From the Enterprise Finance Guarantee (EFG) to missed lending targets under the Project Merlin scheme and the National Loan Guarantee Scheme (NLGS), government initiatives to get the banks to lend have gone full circle. As yet, little has changed. However, the not-for-profit Forum of Private Business, which sits with political and banking representatives official small business economic forum, is lobbying leading lenders to improve the service they provide to small businesses, but it is also true that some business owners need to up their game. The best advice when approaching your bank manager is to provide full financial projections showing how you intend to use a loan to grow your business. In essence, banks want to know how they are going to get their money back. Yet week after week we hear about successful small businesses being refused cost-effective finance to help them grow and create jobs. It’s the result of an over-centralised banking system that, frankly, is often unable to gauge risk, accurately, on a case-by-case basis. However, under the Project Merlin agreement, you have a right to appeal. The appeals process has overturned 39.5 per cent of rejected funding applications – or 2,177 small businesses initially denied finance – in its first year of operation, according to a recent report from Professor Russel Griggs on behalf of the BBA, the leading trade association for the UK banking and financial services sector. The Forum of Private Business is urging more disgruntled business owners to use it. Of course, there is more to finance than bank lending. More and more alternative funding models are emerging and striving to compete in small business finance markets. Online peer-to-peer platform Funding Circle, for example, involves multiple private lenders “bidding” to fund businesses, spreading the risk and driving down interest rates at the same time. In truth, you will need to explore a range of funding options. Equally, with late payment a long-standing problem, it is important to take action to ensure you are paid on time and in full. We are lobbying to address the late payment epidemic, including providing the advice, guidance and support businesses need to put in place robust cash flow management systems to get on top of payments.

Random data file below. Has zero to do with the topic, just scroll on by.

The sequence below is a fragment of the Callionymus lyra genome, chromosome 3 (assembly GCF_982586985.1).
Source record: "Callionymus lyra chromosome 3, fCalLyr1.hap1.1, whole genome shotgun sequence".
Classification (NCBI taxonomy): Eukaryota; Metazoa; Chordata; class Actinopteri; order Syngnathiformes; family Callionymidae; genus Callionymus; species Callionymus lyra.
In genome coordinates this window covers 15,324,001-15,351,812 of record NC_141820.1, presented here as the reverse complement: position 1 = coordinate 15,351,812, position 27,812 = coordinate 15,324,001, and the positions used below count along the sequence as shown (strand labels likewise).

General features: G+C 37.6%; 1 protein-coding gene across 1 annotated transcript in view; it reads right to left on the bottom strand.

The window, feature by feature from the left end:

Phil McCabe, senior policy adviser, Forum of Private Business. For more information call 0845 612 6266 or visit